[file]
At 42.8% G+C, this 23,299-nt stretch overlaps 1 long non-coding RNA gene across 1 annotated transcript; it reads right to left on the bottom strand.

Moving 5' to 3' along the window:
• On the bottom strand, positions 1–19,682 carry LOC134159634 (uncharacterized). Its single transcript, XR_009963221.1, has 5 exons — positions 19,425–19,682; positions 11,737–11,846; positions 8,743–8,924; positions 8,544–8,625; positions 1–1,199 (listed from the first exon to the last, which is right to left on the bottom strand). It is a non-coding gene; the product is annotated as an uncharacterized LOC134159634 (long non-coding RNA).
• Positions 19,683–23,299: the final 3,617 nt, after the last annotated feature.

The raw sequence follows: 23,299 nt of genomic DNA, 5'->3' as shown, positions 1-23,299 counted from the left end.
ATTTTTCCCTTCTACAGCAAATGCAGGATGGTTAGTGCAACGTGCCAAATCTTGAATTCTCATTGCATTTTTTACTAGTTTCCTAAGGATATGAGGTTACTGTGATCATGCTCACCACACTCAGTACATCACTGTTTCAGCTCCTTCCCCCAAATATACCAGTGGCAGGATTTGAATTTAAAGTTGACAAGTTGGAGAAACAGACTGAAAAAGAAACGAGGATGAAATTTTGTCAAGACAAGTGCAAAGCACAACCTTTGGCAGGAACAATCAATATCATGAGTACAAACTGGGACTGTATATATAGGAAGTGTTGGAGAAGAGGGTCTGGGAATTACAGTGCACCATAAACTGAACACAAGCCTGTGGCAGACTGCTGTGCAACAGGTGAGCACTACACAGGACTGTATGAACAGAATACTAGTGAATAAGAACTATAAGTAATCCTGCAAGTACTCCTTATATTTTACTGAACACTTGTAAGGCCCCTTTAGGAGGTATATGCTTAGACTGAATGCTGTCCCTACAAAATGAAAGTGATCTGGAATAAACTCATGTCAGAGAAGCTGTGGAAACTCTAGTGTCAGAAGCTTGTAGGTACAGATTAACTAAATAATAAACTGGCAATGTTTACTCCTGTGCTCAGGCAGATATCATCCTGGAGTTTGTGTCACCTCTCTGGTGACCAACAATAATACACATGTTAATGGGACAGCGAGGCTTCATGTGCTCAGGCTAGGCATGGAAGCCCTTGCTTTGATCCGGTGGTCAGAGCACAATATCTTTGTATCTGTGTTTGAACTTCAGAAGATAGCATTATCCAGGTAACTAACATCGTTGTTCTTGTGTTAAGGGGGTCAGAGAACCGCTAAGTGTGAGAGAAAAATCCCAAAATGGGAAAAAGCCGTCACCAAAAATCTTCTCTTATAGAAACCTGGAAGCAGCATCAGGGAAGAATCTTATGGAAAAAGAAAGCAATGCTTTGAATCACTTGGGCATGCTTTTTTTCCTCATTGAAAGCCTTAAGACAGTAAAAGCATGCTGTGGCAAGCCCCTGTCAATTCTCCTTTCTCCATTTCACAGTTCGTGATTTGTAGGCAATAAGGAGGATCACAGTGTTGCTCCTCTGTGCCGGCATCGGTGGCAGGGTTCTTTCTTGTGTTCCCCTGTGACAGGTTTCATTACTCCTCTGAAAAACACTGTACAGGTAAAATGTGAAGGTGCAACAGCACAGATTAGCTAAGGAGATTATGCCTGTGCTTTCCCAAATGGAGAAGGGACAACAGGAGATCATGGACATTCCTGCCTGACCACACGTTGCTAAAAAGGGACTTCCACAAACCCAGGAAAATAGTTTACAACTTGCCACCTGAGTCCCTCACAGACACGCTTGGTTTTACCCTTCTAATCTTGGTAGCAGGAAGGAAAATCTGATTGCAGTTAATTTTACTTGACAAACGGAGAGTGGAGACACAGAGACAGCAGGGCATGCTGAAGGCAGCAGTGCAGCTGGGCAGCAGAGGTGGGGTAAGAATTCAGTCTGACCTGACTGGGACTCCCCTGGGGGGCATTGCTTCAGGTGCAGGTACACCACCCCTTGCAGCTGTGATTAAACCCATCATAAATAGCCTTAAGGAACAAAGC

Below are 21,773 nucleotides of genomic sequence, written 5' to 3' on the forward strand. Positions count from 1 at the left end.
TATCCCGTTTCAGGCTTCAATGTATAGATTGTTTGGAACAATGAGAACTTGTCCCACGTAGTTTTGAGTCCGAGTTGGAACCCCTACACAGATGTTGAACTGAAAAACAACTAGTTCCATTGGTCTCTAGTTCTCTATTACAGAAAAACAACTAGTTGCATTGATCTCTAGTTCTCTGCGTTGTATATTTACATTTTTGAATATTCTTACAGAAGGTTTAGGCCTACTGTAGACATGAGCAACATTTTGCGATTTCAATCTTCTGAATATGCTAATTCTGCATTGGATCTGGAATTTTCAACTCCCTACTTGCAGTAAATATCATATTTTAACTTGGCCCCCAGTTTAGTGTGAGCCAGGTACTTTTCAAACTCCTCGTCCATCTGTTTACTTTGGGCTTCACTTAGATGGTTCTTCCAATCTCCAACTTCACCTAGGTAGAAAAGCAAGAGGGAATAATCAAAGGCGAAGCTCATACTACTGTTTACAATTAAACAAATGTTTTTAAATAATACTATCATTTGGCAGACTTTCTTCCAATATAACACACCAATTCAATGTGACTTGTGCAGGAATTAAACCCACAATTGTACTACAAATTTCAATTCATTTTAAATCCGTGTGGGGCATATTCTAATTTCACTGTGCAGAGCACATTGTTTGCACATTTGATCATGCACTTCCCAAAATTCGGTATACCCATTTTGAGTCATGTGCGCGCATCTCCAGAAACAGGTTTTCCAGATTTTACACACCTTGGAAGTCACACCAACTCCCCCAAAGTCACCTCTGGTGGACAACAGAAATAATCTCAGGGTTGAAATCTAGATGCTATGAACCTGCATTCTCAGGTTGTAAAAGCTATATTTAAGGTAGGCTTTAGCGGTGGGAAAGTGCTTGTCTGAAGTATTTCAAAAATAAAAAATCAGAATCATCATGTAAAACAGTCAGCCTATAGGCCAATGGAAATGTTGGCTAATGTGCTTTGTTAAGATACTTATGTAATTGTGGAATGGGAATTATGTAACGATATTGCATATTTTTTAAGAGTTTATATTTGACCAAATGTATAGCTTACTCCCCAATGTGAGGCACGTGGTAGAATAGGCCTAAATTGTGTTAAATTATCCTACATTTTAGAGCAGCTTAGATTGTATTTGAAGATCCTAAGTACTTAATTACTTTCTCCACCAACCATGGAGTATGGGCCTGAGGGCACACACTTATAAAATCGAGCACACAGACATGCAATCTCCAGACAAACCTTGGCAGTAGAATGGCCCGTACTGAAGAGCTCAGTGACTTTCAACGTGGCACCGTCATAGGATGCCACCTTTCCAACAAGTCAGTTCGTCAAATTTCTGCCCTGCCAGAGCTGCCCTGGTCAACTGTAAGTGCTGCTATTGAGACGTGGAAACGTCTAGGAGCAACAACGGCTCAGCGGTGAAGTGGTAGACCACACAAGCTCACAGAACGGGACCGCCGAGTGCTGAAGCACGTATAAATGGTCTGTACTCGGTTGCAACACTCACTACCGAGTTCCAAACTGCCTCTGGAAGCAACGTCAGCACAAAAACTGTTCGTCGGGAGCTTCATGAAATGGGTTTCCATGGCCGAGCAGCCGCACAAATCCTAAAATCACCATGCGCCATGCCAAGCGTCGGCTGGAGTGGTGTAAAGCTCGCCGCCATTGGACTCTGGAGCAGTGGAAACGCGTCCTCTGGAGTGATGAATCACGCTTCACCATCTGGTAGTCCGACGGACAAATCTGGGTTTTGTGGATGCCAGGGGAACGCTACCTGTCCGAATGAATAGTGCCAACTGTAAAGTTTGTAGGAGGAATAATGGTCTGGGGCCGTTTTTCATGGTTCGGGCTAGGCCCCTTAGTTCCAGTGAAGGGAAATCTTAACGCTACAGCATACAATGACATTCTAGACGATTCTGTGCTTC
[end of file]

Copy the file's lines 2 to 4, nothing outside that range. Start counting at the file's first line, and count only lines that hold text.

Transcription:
Moving 5' to 3' along the window:
• On the bottom strand, positions 1–19,682 carry LOC134159634 (uncharacterized). Its single transcript, XR_009963221.1, has 5 exons — positions 19,425–19,682; positions 11,737–11,846; positions 8,743–8,924; positions 8,544–8,625; positions 1–1,199 (listed from the first exon to the last, which is right to left on the bottom strand). It is a non-coding gene; the product is annotated as an uncharacterized LOC134159634 (long non-coding RNA).
• Positions 19,683–23,299: the final 3,617 nt, after the last annotated feature.